Expecting different results

May 20, 2020 — Aran Rees
Expecting different results

Everyone knows that to do the same thing and expect different results is the definition of insanity. This is one of the many things that Einstein didn’t say but everyone believes he did. Perhaps the reason we feel the need to attribute this wisdom to someone as universally admired as Albert Einstein is that, looked at with a little more care, it turns out to not really be true. Or, at least, not always.

I love contradictions. When you find a contradiction you’re usually on your way to something interesting. Many hands make light work, right? But then too many cooks spoil the broth. So which is it? The contradiction points to insight. So what about this definition of insanity?

Yes, if you continue to eat salty, fatty, sugary foods but expect your health to start getting better instead of steadily worse, you’d be in for a nasty shock. Continue to relate to people with anger and suspicion and expect them to start to like and trust you? Nope. That’s not likely. But what about meditation? Is that something you need to continually change up?

Every day I sit down on a cushion and close my eyes. I focus on the sensations associated with breathing and try to remain aware of what my mind is doing without becoming identified with thoughts. Every day I do the same thing. Do I always experience the same results? No. I’ve never experienced the same meditation twice. The fact is that in some areas of life doing the same thing is precisely how you get different results.

They say that no man steps in the same river twice. This is because the river and the man both change over time. Maybe a more relatable example might be how Ian Malcolm explains the nature of chaos - that small, imperceptible variations in complex systems lead to different results even when you follow the same routine - by dripping water flirtatiously on the hand of Ellie Sattler as they ride through the soon to open Jurassic Park. Sometimes, even when you do the same thing, you not only can achieve different results but you might find it impossible not to.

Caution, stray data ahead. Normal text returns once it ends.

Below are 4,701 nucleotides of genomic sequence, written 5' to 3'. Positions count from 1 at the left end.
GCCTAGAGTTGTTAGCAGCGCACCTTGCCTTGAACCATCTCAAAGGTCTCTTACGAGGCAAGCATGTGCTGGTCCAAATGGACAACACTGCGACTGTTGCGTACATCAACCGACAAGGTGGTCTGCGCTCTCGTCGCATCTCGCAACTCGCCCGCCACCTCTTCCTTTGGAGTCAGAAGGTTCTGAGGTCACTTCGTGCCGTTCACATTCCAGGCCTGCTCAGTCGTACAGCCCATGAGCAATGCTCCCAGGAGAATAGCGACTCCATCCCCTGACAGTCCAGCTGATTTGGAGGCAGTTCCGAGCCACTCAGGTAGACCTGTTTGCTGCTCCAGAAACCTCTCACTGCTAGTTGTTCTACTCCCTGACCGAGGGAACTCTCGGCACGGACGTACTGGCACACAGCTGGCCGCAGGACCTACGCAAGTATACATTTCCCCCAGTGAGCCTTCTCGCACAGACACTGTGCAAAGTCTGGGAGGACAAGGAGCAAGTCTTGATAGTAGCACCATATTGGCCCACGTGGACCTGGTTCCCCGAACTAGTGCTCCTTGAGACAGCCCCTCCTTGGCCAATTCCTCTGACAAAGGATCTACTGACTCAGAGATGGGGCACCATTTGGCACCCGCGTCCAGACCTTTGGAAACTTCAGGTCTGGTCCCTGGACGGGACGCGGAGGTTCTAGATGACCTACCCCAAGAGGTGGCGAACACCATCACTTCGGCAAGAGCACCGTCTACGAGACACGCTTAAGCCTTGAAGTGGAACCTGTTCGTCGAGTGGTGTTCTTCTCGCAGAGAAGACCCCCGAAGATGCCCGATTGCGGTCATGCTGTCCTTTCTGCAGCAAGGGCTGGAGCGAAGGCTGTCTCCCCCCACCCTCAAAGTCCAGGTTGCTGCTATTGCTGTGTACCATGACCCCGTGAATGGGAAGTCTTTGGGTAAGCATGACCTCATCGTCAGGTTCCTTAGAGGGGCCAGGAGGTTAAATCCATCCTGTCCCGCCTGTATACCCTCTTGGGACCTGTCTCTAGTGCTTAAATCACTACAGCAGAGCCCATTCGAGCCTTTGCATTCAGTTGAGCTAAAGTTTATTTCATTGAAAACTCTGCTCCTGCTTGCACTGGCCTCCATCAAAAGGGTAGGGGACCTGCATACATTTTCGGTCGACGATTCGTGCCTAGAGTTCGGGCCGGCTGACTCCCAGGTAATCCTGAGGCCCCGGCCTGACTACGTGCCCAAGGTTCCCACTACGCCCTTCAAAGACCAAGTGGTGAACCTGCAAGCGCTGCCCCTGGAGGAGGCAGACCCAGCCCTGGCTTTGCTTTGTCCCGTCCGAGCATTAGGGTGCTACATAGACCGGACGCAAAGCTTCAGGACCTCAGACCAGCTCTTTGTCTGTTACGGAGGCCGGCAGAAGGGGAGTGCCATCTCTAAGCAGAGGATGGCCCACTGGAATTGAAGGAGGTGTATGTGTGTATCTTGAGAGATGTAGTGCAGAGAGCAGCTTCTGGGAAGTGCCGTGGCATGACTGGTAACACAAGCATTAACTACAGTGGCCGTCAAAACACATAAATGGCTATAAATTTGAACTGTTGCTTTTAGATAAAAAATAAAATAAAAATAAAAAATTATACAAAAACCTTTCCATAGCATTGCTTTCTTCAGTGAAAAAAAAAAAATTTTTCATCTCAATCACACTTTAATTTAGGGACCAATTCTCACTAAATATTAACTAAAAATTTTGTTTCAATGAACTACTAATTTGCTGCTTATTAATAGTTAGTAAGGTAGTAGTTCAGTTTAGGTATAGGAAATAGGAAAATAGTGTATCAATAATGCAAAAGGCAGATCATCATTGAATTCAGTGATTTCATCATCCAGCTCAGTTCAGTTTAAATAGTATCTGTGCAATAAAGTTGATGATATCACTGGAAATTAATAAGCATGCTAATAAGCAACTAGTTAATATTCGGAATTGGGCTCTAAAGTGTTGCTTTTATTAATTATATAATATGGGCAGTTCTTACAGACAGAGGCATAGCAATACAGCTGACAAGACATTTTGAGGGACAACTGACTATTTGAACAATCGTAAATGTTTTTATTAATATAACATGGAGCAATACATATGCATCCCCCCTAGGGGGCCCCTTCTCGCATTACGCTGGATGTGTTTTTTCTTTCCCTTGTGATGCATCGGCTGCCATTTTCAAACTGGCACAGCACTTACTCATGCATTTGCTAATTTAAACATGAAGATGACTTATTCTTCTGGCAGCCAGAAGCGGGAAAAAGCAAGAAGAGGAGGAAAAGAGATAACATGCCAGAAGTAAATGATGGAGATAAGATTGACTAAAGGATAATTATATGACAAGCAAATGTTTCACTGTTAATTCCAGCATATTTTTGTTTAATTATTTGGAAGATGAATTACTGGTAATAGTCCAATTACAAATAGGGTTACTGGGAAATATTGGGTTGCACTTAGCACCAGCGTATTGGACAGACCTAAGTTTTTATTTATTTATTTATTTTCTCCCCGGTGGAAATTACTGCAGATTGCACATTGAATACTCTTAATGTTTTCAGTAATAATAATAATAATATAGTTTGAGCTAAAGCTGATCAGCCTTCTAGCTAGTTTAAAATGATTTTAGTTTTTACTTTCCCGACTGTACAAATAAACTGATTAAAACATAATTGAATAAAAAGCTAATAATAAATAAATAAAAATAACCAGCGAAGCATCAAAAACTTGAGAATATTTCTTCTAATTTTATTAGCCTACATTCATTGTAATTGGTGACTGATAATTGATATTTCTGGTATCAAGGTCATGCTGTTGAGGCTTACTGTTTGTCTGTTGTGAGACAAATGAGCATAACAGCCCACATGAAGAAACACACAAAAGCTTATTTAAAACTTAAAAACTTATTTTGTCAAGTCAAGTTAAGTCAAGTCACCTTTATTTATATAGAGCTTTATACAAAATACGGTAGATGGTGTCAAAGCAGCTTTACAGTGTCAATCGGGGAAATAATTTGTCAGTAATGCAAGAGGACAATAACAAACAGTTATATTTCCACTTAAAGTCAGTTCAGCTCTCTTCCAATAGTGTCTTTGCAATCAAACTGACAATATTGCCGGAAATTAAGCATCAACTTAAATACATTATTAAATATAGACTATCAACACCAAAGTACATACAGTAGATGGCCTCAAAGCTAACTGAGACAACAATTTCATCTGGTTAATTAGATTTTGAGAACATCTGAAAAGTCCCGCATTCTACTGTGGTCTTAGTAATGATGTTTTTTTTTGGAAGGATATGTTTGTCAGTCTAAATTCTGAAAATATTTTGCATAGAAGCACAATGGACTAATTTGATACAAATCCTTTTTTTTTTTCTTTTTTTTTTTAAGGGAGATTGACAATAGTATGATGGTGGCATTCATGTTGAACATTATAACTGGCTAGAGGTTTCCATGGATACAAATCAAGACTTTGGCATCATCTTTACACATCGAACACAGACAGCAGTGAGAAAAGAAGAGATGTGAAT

Maybe you’re into the whole Buddhist conception of the self as a process rather than an object. Maybe you’re not. But to practice meditation is to notice that change is constant. That we can simply witness it, without needing to force it. So maybe we don’t need to worry so much about trying new things all the time. Maybe we can allow ourselves to do the same thing and expect different results. Just sit. Just breathe. Just practice. And see where it takes you. On that note, I’m off to rewatch Jurassic Park.


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